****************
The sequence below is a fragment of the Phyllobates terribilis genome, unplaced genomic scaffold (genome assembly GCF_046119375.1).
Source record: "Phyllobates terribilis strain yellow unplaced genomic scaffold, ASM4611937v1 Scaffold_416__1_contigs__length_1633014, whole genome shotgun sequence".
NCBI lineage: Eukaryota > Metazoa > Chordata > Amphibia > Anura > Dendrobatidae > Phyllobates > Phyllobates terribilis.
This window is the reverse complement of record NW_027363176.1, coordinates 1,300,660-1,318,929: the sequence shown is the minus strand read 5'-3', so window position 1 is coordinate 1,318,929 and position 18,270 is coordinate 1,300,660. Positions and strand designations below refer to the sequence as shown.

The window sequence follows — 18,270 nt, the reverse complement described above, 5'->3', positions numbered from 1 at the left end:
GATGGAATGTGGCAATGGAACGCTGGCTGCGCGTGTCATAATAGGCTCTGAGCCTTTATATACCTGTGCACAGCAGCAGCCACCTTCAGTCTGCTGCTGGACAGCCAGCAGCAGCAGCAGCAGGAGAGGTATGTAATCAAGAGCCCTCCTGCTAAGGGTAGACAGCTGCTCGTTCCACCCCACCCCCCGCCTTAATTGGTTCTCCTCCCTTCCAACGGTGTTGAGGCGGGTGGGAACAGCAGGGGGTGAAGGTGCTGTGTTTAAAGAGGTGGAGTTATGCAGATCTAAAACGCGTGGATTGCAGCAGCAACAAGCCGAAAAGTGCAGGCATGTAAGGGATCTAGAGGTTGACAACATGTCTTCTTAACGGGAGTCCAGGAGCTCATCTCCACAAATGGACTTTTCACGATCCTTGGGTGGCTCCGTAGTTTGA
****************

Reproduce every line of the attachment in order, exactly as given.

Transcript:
The sequence below is a fragment of the Phyllobates terribilis genome, unplaced genomic scaffold (genome assembly GCF_046119375.1).
Source record: "Phyllobates terribilis strain yellow unplaced genomic scaffold, ASM4611937v1 Scaffold_416__1_contigs__length_1633014, whole genome shotgun sequence".
NCBI lineage: Eukaryota > Metazoa > Chordata > Amphibia > Anura > Dendrobatidae > Phyllobates > Phyllobates terribilis.
This window is the reverse complement of record NW_027363176.1, coordinates 1,300,660-1,318,929: the sequence shown is the minus strand read 5'-3', so window position 1 is coordinate 1,318,929 and position 18,270 is coordinate 1,300,660. Positions and strand designations below refer to the sequence as shown.

The window sequence follows — 18,270 nt, the reverse complement described above, 5'->3', positions numbered from 1 at the left end:
GATGGAATGTGGCAATGGAACGCTGGCTGCGCGTGTCATAATAGGCTCTGAGCCTTTATATACCTGTGCACAGCAGCAGCCACCTTCAGTCTGCTGCTGGACAGCCAGCAGCAGCAGCAGCAGGAGAGGTATGTAATCAAGAGCCCTCCTGCTAAGGGTAGACAGCTGCTCGTTCCACCCCACCCCCCGCCTTAATTGGTTCTCCTCCCTTCCAACGGTGTTGAGGCGGGTGGGAACAGCAGGGGGTGAAGGTGCTGTGTTTAAAGAGGTGGAGTTATGCAGATCTAAAACGCGTGGATTGCAGCAGCAACAAGCCGAAAAGTGCAGGCATGTAAGGGATCTAGAGGTTGACAACATGTCTTCTTAACGGGAGTCCAGGAGCTCATCTCCACAAATGGACTTTTCACGATCCTTGGGTGGCTCCGTAGTTTGA